Maurizio and Tommasso discovered a commonality with me: black entertainment. They love J. Cole, Jay-Z and Kendrick Lamar, Chris Paul, Allen Iverson and Lebron James. They wanted to know my opinions on American Hip-Hop and the NBA, which I gleefully had Vale translate.

During a light but lengthy conversation between Vale’s three friends, he and I traded our future plans.

“I’ve gotta say, I love your country,” I told him. “Its landscape is unsparingly stunning. It has history and art and stories everywhere. It’s my goal to one day be able to pay to live here.”

“That’s great, man,” Vale said. “But nothing happens here anymore. I want to live in your country. I want to go to school there and get a job.”


“I should have said that it is easier for me to get a job in the United States than in my country. But I really do want to live there.”


“Look at our cousin! Adam and David made their way up to success. That is impossible here. They were able to make something of themselves in your country. I don’t think I can do that in Italy.”

“I get that. You’re further along in your dream than I am in mine. You can already speak the language of my country and everything!”

“I could see you here. You just have to learn a little more.”

“True. So what do you study?”


“What do you want to study?” He laughed.

“It is not what I want to study. It is that I must study something to find job.”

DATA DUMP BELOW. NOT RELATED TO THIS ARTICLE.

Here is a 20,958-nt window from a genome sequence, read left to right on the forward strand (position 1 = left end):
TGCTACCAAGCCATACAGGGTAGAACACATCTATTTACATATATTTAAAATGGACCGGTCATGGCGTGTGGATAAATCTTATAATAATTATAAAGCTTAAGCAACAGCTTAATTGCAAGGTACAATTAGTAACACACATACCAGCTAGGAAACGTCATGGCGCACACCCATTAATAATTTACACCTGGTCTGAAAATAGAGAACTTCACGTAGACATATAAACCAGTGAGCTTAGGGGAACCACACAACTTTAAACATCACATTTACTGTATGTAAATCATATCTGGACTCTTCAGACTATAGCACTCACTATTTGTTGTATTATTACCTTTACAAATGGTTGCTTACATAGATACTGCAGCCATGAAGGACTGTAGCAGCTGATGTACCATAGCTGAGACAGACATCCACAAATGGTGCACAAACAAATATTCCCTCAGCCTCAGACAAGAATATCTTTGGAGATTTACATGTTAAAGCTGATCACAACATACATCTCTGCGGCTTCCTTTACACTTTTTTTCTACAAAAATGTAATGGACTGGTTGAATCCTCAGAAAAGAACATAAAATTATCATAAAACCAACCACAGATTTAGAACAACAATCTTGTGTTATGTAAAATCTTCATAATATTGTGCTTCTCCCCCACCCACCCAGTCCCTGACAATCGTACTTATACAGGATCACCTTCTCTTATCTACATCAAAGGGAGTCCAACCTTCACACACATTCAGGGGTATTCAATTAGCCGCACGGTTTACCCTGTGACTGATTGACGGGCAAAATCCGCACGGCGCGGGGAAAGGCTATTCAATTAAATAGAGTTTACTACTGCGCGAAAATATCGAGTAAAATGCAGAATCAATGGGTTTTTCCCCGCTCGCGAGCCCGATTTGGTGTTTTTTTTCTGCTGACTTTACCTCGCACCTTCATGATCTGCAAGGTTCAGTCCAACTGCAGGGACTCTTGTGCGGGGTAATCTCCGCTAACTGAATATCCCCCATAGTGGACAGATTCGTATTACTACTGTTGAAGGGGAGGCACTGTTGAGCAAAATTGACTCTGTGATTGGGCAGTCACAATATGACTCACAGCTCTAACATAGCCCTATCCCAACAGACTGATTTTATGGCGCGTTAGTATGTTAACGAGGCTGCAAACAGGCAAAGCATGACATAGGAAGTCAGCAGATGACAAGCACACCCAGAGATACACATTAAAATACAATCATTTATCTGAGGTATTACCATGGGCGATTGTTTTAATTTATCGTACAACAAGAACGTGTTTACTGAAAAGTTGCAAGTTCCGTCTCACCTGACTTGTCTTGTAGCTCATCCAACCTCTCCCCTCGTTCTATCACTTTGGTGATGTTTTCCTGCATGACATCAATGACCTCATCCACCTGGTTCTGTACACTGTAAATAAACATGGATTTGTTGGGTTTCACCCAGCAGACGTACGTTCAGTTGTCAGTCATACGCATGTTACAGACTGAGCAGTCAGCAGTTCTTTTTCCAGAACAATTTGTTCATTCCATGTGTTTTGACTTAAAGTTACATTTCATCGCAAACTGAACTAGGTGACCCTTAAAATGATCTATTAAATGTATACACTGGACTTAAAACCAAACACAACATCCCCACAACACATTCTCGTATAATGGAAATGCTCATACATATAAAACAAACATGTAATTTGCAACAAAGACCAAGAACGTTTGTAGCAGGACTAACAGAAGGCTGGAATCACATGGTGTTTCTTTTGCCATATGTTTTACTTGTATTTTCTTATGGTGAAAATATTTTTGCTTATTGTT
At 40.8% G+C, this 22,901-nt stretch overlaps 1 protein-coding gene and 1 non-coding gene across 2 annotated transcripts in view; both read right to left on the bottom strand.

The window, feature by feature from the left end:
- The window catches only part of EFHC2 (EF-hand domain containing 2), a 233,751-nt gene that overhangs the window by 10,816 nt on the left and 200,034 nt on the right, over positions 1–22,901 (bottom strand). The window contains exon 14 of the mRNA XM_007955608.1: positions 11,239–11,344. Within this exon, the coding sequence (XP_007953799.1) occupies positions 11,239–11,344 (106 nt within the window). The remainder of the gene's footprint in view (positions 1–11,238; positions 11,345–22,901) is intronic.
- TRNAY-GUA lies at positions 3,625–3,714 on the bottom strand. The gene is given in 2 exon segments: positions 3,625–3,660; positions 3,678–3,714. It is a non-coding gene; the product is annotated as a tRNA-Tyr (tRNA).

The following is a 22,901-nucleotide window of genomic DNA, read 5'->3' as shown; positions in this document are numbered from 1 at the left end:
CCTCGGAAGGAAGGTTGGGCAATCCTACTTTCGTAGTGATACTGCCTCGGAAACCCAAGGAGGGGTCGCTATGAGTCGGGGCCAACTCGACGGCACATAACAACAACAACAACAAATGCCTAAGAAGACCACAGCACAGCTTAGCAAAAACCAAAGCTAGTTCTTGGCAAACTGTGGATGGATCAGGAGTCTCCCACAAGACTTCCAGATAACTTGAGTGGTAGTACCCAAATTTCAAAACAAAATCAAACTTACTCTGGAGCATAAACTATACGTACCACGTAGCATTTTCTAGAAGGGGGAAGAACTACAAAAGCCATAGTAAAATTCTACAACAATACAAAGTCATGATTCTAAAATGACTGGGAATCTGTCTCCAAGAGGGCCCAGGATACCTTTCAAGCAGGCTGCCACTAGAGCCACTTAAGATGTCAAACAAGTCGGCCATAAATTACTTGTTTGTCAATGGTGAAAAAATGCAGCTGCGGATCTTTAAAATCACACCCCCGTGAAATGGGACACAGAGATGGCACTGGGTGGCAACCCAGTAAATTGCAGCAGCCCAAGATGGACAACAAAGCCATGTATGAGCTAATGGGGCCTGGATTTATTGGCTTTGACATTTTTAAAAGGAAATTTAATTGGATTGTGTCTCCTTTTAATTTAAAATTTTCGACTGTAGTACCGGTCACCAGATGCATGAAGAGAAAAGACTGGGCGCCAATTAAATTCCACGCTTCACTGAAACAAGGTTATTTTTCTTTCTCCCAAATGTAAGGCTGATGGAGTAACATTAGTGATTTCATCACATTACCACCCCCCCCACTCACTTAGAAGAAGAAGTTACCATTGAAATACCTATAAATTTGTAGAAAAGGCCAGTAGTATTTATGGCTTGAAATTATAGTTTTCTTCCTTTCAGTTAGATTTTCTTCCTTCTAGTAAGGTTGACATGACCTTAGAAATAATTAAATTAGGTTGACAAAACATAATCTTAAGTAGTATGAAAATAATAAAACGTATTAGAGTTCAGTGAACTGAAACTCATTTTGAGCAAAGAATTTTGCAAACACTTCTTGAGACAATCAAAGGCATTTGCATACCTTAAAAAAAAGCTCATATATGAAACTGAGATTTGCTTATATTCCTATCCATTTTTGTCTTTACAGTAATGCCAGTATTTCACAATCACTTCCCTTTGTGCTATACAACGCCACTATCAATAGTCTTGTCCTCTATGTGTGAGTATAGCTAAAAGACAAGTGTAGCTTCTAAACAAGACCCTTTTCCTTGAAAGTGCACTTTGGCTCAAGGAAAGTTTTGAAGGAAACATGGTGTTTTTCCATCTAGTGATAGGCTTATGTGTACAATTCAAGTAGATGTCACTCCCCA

“That’s definitely a strong train of thought in my country. I’m looked down upon by some for studying literature and politics. There’s no clear job path there.”

“I would like to study philosophy, but I cannot, the way things are. Do you understand?”

“Far too well my friend.”

While the Italians talked to each other and turned inward (and I was grateful, feeling bad for making Vale translate so often), so did I. At this point, I had no sense of ranking for the views I’d seen in Italy. I just came to the naïve conclusion that everything in this country was beautiful. I was less than a foot from falling off the ledge and down thousands of feet below. The sea was framed by the ends of land, the mountain edges, and although cars drove loudly by behind me, the blue and green hues in front of me were too powerful to notice anything else. Good lord, it is so much easier to write in this country than mine! There are nothing but buildings and offices where I am from, schools and classes. This country begs to be written in, but, according to Vale, no one has the will or way to write, or engage in other such frivolous pursuits.

This is when I took out my phone to take notes. After I jotted down three thoughts, I stopped. Shouldn’t I be able to live something first then write of it after, rather than having to write at all times? Writerly tropes argue that any self-respecting scribe must have a pen and pad on their personage at all times, to be ready for any circumstance and be sure they will not forget it. What about experiencing something thoroughly then writing of it later? Is that not more conducive to truthfully conveying a feeling? I did not take another note during my visit, not even when I thought of some turn of phrase that effectively portrayed my love for Margaux and my vision of our future. If it didn’t come when I sat down to write, it wasn’t worth it. If this essay does not end up being good, maybe I will again religiously write down what I witness and think before I organize it into cohesion.

Sten Spinella is a weekly columnist for The Daily Campus. He can be reached via email at sten.spinella@uconn.edu. He tweets @SSpinella927.